Comparative pathology of microcystin‐lr in cultured hepatocytes, fibroblasts, and renal epithelial cells

Safdar All Khan, Shushmita Ghosh, Mark Wickstrom, Lou Ann Miller, Rex Hess, Wanda M. Haschek, Val R. Beasley

Research output: Contribution to journalArticle

44 Scopus citations

Abstract

The cyanobacterial toxin microcystin‐LR (MCLR) is a potent inhibitor of protein phosphatases 1 and 2A, and is selectively toxic to the liver in vivo and to isolated hepatocytes in vitro. This selectivity is believed to be due to toxin uptake via bile acid carriers. We investigated at the light and ultrastructural levels the effects of high concentrations of MCLR and long incubation times to determine in vitro whether fibroblasts and kidney cells (non‐target cells) respond in the same manner as do hepatocytes (target cells) at low concentrations and short incubation times. Cultured rat skin fibroblasts (ATCC 1213) and rat kidney epithelial cells (ATCC 1571) were incubated with MCLR at 133 μM 1‐24 hr. Lesions in these cells were compared with those in cultured hepatocytes incubated with MCLR at 13.3 μM from 1 to 32 min. Lesions in hepatocytes, kidney cells, and fibroblasts were noted at 4 min, 1 hr, and 8 hr, respectively, after initial exposure to MCLR. Lesions in all three cell types progressed and included plasma membrane blebbing, loss of cell‐to‐cell contact, clumping and rounding of cells, cytoplasmic vacuolization, and redistribution of cytoplasmic organelles. Loss of microvilli, whorling of rough endoplasmic reticulum, dense staining and dilated cristae in mitochondria, and pinching off of membrane blebs were noted only in hepatocytes. Nuclear changes typical of apoptosis were observed only in fibroblasts and kidney cells. Similarities in responses of different cell types to MCLR exposure probably reflect a common biochemical mechanism of action, i.e., inhibition of protein phosphatases 1 and 2A as described by others. The observed differences in the responses of the cell types examined in this study may reflect differences in the proteins phosphorylated and the severity of hyperphosphorylation. © 1995 Wiley‐Liss, Inc.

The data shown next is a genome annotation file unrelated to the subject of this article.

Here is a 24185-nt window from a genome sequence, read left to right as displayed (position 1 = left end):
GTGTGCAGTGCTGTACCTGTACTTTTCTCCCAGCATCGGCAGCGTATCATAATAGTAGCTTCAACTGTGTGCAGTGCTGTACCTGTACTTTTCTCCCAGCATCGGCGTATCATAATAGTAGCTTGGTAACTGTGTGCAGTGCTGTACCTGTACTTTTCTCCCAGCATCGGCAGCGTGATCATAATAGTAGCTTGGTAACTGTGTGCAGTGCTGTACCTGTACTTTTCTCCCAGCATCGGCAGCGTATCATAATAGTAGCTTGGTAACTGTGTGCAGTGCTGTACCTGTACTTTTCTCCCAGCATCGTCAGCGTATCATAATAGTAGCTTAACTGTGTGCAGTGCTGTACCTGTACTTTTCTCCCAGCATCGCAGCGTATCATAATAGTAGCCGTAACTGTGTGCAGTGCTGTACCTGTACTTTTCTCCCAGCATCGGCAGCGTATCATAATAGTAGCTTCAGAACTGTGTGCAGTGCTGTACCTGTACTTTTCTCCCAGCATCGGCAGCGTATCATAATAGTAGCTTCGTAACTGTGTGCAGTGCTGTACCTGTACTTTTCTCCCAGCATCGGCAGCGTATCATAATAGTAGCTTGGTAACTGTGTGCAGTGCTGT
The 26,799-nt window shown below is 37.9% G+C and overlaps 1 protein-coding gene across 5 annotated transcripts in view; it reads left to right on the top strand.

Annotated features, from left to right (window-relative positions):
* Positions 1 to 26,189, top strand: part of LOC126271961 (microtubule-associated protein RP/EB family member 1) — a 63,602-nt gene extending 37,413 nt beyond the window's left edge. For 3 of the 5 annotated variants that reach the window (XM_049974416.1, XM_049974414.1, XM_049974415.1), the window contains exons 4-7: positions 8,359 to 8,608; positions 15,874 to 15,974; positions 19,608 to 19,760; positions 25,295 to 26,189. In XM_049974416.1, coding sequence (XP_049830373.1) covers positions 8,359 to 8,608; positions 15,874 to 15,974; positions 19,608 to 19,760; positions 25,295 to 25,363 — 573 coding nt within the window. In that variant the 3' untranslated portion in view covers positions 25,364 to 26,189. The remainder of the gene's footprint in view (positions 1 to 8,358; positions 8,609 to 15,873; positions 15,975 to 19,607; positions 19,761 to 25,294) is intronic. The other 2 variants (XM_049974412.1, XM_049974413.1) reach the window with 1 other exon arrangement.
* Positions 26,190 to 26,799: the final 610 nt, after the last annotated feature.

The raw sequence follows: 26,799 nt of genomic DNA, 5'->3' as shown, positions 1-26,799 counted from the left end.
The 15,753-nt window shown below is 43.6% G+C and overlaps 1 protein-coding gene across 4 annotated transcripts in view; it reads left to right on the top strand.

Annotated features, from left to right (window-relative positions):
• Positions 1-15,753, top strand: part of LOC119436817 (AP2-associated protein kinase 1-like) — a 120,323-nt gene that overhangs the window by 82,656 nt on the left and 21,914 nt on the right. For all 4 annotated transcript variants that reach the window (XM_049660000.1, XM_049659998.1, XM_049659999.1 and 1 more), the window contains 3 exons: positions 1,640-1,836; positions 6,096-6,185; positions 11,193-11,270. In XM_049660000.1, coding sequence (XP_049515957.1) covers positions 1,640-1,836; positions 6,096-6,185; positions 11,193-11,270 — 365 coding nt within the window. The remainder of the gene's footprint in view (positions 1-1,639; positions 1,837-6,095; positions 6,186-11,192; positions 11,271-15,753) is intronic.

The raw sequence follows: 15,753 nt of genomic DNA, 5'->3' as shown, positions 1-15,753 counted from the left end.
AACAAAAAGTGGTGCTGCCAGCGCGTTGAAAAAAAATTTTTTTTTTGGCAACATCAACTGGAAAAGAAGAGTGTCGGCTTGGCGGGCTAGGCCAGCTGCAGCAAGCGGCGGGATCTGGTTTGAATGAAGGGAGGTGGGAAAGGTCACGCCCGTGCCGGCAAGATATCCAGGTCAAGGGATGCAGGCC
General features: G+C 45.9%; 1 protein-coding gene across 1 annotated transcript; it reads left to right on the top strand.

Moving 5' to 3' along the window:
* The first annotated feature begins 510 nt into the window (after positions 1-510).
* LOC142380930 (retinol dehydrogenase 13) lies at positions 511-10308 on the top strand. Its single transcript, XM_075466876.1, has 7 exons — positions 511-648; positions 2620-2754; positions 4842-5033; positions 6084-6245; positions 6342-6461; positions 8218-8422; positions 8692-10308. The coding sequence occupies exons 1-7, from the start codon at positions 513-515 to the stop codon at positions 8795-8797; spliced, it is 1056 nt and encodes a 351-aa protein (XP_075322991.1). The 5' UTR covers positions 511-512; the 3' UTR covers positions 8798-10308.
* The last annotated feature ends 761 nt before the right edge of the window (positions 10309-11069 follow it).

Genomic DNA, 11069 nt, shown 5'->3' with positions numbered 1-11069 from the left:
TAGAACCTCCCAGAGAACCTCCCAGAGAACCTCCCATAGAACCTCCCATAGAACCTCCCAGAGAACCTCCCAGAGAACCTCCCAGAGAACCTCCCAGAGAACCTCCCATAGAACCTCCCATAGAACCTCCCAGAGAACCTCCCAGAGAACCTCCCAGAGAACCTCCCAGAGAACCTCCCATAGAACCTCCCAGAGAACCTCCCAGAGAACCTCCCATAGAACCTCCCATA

Original languageEnglish (US)
Pages (from-to)119-128
Number of pages10
JournalNatural Toxins
Volume3
Issue number3
DOIs
StatePublished - Jan 1 1995

All Science Journal Classification (ASJC) codes

  • Toxicology

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